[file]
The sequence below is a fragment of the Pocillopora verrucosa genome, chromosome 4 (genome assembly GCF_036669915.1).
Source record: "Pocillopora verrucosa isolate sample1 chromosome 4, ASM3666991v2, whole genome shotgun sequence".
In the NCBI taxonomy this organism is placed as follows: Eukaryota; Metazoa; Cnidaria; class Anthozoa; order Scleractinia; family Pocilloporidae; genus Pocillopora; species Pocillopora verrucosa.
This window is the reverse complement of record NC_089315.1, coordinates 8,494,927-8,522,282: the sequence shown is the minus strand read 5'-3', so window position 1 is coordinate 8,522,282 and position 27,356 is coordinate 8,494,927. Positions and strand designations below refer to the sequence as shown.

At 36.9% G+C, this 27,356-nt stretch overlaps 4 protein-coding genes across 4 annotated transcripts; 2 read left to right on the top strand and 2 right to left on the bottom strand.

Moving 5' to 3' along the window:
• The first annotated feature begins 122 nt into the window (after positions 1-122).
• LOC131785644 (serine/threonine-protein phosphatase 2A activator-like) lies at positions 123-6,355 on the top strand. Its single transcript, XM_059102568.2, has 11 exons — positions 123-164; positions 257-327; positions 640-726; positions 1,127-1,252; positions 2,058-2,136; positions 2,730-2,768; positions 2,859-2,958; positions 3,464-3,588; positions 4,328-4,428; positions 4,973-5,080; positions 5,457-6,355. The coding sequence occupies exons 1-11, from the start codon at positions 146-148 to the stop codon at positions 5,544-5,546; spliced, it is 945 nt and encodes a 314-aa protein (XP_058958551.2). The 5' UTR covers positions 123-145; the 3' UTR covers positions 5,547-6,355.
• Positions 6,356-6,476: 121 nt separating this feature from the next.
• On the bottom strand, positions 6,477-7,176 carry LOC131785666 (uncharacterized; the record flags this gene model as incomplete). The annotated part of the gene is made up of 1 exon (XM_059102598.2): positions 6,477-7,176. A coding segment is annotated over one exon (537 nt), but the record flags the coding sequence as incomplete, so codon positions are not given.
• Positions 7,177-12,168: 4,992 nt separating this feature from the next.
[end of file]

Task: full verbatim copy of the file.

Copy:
The sequence below is a fragment of the Pocillopora verrucosa genome, chromosome 4 (genome assembly GCF_036669915.1).
Source record: "Pocillopora verrucosa isolate sample1 chromosome 4, ASM3666991v2, whole genome shotgun sequence".
In the NCBI taxonomy this organism is placed as follows: Eukaryota; Metazoa; Cnidaria; class Anthozoa; order Scleractinia; family Pocilloporidae; genus Pocillopora; species Pocillopora verrucosa.
This window is the reverse complement of record NC_089315.1, coordinates 8,494,927-8,522,282: the sequence shown is the minus strand read 5'-3', so window position 1 is coordinate 8,522,282 and position 27,356 is coordinate 8,494,927. Positions and strand designations below refer to the sequence as shown.

At 36.9% G+C, this 27,356-nt stretch overlaps 4 protein-coding genes across 4 annotated transcripts; 2 read left to right on the top strand and 2 right to left on the bottom strand.

Moving 5' to 3' along the window:
• The first annotated feature begins 122 nt into the window (after positions 1-122).
• LOC131785644 (serine/threonine-protein phosphatase 2A activator-like) lies at positions 123-6,355 on the top strand. Its single transcript, XM_059102568.2, has 11 exons — positions 123-164; positions 257-327; positions 640-726; positions 1,127-1,252; positions 2,058-2,136; positions 2,730-2,768; positions 2,859-2,958; positions 3,464-3,588; positions 4,328-4,428; positions 4,973-5,080; positions 5,457-6,355. The coding sequence occupies exons 1-11, from the start codon at positions 146-148 to the stop codon at positions 5,544-5,546; spliced, it is 945 nt and encodes a 314-aa protein (XP_058958551.2). The 5' UTR covers positions 123-145; the 3' UTR covers positions 5,547-6,355.
• Positions 6,356-6,476: 121 nt separating this feature from the next.
• On the bottom strand, positions 6,477-7,176 carry LOC131785666 (uncharacterized; the record flags this gene model as incomplete). The annotated part of the gene is made up of 1 exon (XM_059102598.2): positions 6,477-7,176. A coding segment is annotated over one exon (537 nt), but the record flags the coding sequence as incomplete, so codon positions are not given.
• Positions 7,177-12,168: 4,992 nt separating this feature from the next.